Client Success Director Red Ant
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Taking a healthy approach to retail CX

30th Jun 2021
Client Success Director Red Ant
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One of the more welcome side-effects of the global pandemic is a renewed focus on health and wellbeing. From solo running apps to zoom-based fitness classes and mindfulness sessions, the UK has seen a 51% increase in prioritisation of health-based activities, according to McKinsey’s report ‘Feeling good: The future of the $1.5 trillion wellness market’. And these wellbeing advocates have a particular set of needs when it comes to customer experience and finding the right sports and activewear to get the most from their chosen activities.

The fitness five

As shoppers, wellbeing advocates are looking for an experience that supports their overall aims for health and fitness – they want to feel good about their choice and that it contributes to their personal plan for self-care. That means sports and activewear retailers need to be on top of five key requirements for making customers feel comfortable, positive and, above all, seen.

1 Health At Every Size (HAES)

With its origins in the ‘60s, HAES as a concept has become more and more popular as those with an interest in health and fitness have come to realise that it is possible to be fit and active no matter what your size or body shape may be.

For retailers, this means acknowledging the departure from the traditional image of what a ‘fit’ person looks like and ensuring that their products meet the needs of all, from offering properly-designed  plus-size activewear to developing fitness equipment that gives a proper workout to whoever wants to use it.

2 Encouragement from every starting point

This goes hand in hand with HAES – people wanting to be healthier and fitter will not all be starting their journey from the same place, and they need to feel accepted and encouraged whether they’re taking their first steps or are further down the track.

Retailers can support this by ensuring their store associates have the expertise to become a trusted advisor for those looking for guidance on what to wear and how to buy, from tips for beginners to more advanced insights for people with established regimes.

3 Honesty about sizing, sustainability and performance

One of the biggest issues facing customers looking for activewear is the sheer amount of choice when it comes to selecting the right product, when there appears to be no clear protocol around correct sizing or fabric selection to suit each activity. Lack of consistency across brands can lead to dissatisfaction with their experience and loss of trust in retailers to provide products that truly work for the customer. And it doesn’t end with personal preferences – wellbeing advocates tend to be keenly aware of the need to support sustainable and responsible sourcing and manufacturing – they will expect the brands they choose to be open about their processes.

This is where retailers need to create ambassadors for their brand by giving them access to all the information they need about how their specific ranges work when it comes to sizing and activity-based performance, as well as in-depth knowledge of where and how their products are made. Transparency across the board builds trust between customer and store associate, and in turn between store associate and retailer.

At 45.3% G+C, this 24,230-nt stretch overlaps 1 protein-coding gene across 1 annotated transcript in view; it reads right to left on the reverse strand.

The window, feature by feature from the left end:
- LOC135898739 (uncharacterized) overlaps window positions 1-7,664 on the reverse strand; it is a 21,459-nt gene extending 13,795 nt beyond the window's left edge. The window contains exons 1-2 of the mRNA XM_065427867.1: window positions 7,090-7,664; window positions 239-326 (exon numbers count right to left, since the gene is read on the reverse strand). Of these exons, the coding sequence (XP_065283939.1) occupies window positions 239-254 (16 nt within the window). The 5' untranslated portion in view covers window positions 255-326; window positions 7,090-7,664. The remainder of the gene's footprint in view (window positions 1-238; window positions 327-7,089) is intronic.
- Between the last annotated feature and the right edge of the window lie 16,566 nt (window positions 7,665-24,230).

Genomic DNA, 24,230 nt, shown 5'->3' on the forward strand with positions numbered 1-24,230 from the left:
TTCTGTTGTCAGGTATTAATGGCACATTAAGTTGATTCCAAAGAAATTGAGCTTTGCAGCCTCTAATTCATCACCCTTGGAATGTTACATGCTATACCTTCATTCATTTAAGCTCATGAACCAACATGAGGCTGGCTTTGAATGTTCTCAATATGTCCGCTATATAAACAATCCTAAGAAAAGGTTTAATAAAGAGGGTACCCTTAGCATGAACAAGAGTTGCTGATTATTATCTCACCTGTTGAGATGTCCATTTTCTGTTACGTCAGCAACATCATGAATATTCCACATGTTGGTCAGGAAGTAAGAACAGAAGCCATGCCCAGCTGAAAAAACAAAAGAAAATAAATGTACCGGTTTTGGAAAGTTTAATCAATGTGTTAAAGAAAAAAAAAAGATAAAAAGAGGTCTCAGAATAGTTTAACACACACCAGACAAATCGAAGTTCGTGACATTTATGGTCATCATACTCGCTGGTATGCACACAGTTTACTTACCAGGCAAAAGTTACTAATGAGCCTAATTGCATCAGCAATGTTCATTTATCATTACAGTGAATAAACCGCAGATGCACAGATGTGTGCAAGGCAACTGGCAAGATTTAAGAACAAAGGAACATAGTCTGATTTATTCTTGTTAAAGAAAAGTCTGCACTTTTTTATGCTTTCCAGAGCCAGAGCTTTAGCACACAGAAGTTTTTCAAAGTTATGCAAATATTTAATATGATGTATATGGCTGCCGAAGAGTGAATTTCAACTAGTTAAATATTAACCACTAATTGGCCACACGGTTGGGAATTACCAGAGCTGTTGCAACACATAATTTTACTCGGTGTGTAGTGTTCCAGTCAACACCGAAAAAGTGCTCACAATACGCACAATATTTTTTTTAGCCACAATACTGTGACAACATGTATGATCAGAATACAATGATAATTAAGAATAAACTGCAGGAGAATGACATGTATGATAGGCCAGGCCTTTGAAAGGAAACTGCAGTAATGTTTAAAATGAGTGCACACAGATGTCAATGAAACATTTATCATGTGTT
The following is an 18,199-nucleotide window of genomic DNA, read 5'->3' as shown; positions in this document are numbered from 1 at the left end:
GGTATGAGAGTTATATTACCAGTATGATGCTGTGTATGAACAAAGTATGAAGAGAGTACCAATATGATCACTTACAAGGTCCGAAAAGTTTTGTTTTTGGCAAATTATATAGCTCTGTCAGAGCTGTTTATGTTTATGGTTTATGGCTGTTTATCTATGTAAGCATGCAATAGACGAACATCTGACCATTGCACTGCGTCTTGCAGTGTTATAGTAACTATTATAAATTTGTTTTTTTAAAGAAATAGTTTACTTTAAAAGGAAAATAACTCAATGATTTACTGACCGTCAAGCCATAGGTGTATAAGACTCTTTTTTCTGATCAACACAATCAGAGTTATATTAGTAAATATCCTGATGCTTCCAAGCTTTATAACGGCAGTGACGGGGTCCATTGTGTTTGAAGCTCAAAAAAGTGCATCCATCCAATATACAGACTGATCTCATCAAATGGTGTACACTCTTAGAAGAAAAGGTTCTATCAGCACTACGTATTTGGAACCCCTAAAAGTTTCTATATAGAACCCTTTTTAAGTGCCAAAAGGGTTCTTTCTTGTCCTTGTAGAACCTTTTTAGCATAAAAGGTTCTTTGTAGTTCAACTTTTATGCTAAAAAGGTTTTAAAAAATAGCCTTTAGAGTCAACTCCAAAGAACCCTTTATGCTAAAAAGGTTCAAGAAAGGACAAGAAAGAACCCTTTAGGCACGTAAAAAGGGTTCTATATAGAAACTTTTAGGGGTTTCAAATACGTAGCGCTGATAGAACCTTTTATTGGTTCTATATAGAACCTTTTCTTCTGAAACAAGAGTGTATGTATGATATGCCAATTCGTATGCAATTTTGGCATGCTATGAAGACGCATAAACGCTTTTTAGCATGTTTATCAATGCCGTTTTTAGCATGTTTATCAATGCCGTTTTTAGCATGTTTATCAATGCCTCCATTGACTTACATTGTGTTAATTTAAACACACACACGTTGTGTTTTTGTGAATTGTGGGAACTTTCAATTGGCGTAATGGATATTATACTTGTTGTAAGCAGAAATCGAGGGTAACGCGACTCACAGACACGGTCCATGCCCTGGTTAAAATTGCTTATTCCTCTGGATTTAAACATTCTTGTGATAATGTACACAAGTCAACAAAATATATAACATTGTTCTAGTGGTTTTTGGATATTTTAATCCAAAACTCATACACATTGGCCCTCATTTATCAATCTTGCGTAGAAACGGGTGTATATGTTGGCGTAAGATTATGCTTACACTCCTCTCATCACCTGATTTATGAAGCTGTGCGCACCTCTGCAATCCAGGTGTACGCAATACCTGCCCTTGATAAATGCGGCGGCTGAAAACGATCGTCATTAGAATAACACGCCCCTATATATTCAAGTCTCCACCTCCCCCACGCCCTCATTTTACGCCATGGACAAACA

4 Breaking body taboos

From tennis star Petra Kvitova’s frank discussion about how hormones affect performance to Adidas’ ‘Stay In Play’ period-proof sportswear range, the world of sports and fitness is finally acknowledging that the human body has specific needs that can make a difference to how, when and where people take part in fitness activities. The ability to access kit that supports those needs and encourages people to feel confident about participating will change the fitness landscape for the better.

To remain relevant to customers, retailers must take the lead from brands that have already made progress in breaking body taboos – when it comes to customer experience, they need to be able to show both through products and in-store engagement that they understand the challenges and have built solutions in to their ranges.

5 Building communities

All the evidence suggests that people with a community behind them offering support, resources and advice in an easily-accessible way are more likely to become and stay involved with fitness and wellbeing activities. Wellbeing advocates will be drawn towards brands who go beyond the transactional to offer a more holistic experience, from sponsoring community-based sports to offering tailored activity programmes.

While not every retailer will be in a position to get involved with major grass roots initiatives such as Nike’s Game On project which supports young people from marginalised communities, there is a real opportunity for store associates to engage customers by sharing knowledge and connecting them with like-minded people in their area, creating a mutually beneficial circle of contact between retailer, customer and community.  

Adopting a progressive, supportive approach to meeting the needs of the wellbeing advocate will take a degree of commitment and trust from both retailers and store associates, but the result will be beneficial for all.

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